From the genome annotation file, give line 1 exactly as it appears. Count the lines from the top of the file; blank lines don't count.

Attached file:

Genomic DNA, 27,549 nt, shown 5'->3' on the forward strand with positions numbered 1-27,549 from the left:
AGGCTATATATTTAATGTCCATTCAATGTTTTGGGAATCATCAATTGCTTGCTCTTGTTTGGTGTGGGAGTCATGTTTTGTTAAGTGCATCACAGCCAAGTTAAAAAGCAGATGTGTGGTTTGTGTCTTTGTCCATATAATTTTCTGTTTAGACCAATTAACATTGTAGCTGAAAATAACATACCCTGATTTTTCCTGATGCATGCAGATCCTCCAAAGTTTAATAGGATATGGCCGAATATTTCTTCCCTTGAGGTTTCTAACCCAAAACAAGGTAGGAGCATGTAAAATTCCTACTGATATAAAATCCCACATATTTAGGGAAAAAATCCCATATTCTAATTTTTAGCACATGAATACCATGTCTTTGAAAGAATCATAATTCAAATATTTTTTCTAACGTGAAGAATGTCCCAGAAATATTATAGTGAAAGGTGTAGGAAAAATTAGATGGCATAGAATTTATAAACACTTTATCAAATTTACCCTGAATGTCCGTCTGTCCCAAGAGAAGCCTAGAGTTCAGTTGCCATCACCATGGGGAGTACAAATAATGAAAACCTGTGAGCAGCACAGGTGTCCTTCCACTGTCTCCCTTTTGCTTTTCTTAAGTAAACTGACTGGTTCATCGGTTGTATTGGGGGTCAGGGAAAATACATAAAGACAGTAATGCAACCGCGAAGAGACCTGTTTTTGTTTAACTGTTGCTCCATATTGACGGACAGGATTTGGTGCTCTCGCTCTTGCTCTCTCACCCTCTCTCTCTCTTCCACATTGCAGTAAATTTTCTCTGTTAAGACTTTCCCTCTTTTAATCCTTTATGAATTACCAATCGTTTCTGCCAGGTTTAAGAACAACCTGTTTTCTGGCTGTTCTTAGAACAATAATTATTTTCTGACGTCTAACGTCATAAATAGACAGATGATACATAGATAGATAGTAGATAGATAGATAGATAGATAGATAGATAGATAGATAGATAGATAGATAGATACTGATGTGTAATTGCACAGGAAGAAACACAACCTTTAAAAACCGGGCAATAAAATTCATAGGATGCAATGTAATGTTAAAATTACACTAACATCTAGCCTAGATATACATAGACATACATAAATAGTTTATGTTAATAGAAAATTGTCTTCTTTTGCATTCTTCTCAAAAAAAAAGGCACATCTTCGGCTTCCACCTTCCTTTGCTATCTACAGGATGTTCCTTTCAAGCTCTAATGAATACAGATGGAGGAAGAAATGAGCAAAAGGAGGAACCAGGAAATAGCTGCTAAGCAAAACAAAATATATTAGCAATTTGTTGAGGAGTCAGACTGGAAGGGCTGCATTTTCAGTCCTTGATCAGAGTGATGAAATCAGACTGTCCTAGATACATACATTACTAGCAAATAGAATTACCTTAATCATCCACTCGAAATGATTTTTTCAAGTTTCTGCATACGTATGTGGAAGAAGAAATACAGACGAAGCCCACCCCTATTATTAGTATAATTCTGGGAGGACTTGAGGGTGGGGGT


Genomic DNA, 27,549 nt, shown 5'->3' on the forward strand with positions numbered 1-27,549 from the left: